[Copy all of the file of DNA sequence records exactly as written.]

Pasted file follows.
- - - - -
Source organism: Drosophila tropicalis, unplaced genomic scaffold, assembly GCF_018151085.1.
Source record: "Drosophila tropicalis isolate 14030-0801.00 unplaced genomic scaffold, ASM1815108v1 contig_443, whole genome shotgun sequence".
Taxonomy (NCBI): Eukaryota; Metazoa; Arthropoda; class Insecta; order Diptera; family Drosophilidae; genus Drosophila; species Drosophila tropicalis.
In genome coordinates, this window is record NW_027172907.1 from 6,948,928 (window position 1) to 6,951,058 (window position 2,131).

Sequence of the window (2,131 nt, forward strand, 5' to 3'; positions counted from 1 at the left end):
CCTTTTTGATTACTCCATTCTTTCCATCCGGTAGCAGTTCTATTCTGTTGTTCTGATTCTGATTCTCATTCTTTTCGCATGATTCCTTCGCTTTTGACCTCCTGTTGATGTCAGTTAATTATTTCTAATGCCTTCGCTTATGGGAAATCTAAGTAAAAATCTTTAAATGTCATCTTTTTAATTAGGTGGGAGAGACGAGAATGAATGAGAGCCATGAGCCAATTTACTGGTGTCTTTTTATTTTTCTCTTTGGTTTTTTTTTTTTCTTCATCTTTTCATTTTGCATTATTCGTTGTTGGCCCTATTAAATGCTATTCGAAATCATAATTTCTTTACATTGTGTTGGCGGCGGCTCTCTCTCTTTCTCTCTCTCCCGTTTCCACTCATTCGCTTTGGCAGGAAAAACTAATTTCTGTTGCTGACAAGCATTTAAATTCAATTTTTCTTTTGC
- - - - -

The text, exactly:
Source organism: Drosophila tropicalis, unplaced genomic scaffold, assembly GCF_018151085.1.
Source record: "Drosophila tropicalis isolate 14030-0801.00 unplaced genomic scaffold, ASM1815108v1 contig_443, whole genome shotgun sequence".
Taxonomy (NCBI): Eukaryota; Metazoa; Arthropoda; class Insecta; order Diptera; family Drosophilidae; genus Drosophila; species Drosophila tropicalis.
In genome coordinates, this window is record NW_027172907.1 from 6,948,928 (window position 1) to 6,951,058 (window position 2,131).

Sequence of the window (2,131 nt, forward strand, 5' to 3'; positions counted from 1 at the left end):
CCTTTTTGATTACTCCATTCTTTCCATCCGGTAGCAGTTCTATTCTGTTGTTCTGATTCTGATTCTCATTCTTTTCGCATGATTCCTTCGCTTTTGACCTCCTGTTGATGTCAGTTAATTATTTCTAATGCCTTCGCTTATGGGAAATCTAAGTAAAAATCTTTAAATGTCATCTTTTTAATTAGGTGGGAGAGACGAGAATGAATGAGAGCCATGAGCCAATTTACTGGTGTCTTTTTATTTTTCTCTTTGGTTTTTTTTTTTTCTTCATCTTTTCATTTTGCATTATTCGTTGTTGGCCCTATTAAATGCTATTCGAAATCATAATTTCTTTACATTGTGTTGGCGGCGGCTCTCTCTCTTTCTCTCTCTCCCGTTTCCACTCATTCGCTTTGGCAGGAAAAACTAATTTCTGTTGCTGACAAGCATTTAAATTCAATTTTTCTTTTGC